Smoked Salmon (Lox) is great on its own, but when served on a bagel with cream cheese, tomato, onion slices, and capers it becomes a masterpiece. Making your own lox will cost you a few days but literally 1/10th the cost of buying it in the store. You can even make your own bagels from Jo Goldberg’s in Paris if your feeling ambitious. It’s all worth the effort for the enhanced flavors of making these dishes from scratch.
Lox (Cured Salmon)
- 5 gallon plastic bucket with lid (never aluminum)
- Electric fan (optional)
- Cold smoker device (optional) with pellets
- Razor blade or extra-sharp knife
- Pastry brush
- small saucepan
- 4 lbs Salmon fillets, fresh or fresh frozen, skin on, high quality
- 1 cup Light brown sugar
- ¾ cup Kosher salt
- 12 cups Coarse salt (brining salt)
- 16 cups Water
- 1 cup Dark brown sugar
- ¾ cup Dark rum
- Prepare Salmon – Rinse salmon in cold water. Cut full-sized fillets in half crossways. Score skin with a razor blade or extra-sharp knife (allows more brine to penetrate).
- Dry Cure – Mix together salt and sugar in a small bowl. Sprinkle a layer of salt/sugar mixture over the bottom of a 5-gallon plastic container. Lay half the salmon pieces over that skin-side down. Aggressively sprinkle salt/sugar mixture over the fish. If using, add fresh dill in a single layer. Top that with other half of salmon pieces, skin-side down. Sprinkle heavily with most of remaining salt/sugar mix. Flip pieces over so the skin-side is now on top. Sprinkle remaining salt/sugar mixture over that. Cover and let sit in a cool shady place for 12 hours. Curing fish doesn't need to be refrigerated as the salt/sugar mixture stops any decomposition.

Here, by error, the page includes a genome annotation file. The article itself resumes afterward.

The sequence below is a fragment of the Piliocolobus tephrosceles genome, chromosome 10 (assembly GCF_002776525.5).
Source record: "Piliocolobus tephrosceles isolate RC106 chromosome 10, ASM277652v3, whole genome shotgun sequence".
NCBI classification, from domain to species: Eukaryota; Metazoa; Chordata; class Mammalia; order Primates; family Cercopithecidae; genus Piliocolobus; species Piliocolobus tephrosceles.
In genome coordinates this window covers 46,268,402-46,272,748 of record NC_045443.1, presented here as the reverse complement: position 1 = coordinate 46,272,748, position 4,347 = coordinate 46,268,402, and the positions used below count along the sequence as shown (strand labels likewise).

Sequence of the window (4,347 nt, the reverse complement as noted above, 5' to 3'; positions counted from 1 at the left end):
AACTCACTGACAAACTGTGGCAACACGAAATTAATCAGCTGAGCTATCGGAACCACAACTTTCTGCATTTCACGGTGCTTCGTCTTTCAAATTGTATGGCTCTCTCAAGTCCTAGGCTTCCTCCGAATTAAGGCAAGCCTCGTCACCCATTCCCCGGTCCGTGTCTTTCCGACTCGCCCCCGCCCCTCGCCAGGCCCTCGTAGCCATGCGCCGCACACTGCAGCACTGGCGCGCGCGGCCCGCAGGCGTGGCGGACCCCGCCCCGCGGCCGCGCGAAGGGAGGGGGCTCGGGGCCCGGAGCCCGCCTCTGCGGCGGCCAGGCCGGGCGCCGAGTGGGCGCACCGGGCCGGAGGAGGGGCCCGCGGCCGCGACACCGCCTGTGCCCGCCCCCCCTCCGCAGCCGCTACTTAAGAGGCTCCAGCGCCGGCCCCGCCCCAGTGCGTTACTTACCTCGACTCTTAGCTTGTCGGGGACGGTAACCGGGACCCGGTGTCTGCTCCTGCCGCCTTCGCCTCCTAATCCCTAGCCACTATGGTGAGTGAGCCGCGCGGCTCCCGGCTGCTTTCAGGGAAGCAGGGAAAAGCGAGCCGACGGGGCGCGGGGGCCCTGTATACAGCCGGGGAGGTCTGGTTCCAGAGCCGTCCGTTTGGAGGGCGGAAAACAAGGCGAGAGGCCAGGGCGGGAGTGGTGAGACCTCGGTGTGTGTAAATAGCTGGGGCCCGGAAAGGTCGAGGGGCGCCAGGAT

- Wet Brine – Remove salmon from container, discard dill, if used. Rinse both salmon and container thoroughly with cold water. Add pickling salt to bucket and the water. Swirl with a wooden spoon until salt is dissolved. Add fish to the solution skin-side down. Cover and let sit for 12 hours. Fish doesn't need to be refrigerated. Brining draws water from fish as it cures.
- Freshen Fillets – Empty brine from the container and rinse it out. Rinse fillets and return to container. Place container in a place where water can overflow and drain. Pace a garden hose or extended kitchen faucet at bottom of bucket. Slowly run cold water and allow water to overflow the bucket. This is a critical step in removing excess salt from the fish. Freshening will take anywhere from 1 hour for thin pieces and up-to 1½ hours for thicker pieces. Be careful not to over-freshen fish as it can become pasty and waterlogged and basically unusable.
- Painting and Drying – When fillets are properly desalinated, transfer them skin-side down onto a kitchen towel spread on a table or counter. Pat tops dry with paper towels. In a small saucepan, completely dissolve dark brown sugar in rum. Warm slightly on stove is sugar isn't dissolving. Set a fan at the end of the table where the fish has been laid out. Brush the sugar/rum syrup onto each piece. Turn the fan on to help dry the syrup. As the syrup dries, about every ½ hour, brush on a new layer of syrup. Do this for 5-6 hours until a pellicle (skin) of syrup forms on the surface of each fillet.
- Cold Smoke – Place cold smoker device on one the side of an unlit grill. Lite pellets in smoker and lightly smoke for 30-60 minutes. * Do not let the temperature exceed 85°F (28°C) or pieces can be ruined.
- Store – Wrap fillets in plastic wrap and place in seal-top plastic freezer bags. Store what you plan to eat in the refrigerator and freeze the rest. Refrigerated lox is good refrigerated for a few weeks and several months in the freezer.
- Omitting the dill and steps 5. (painting) and 6 (cold smoking) may all be omitted with the outcome a fantastic lox worthy of a New York delicatessen. Including those steps adds layers of flavor that take the lox from great to amazing!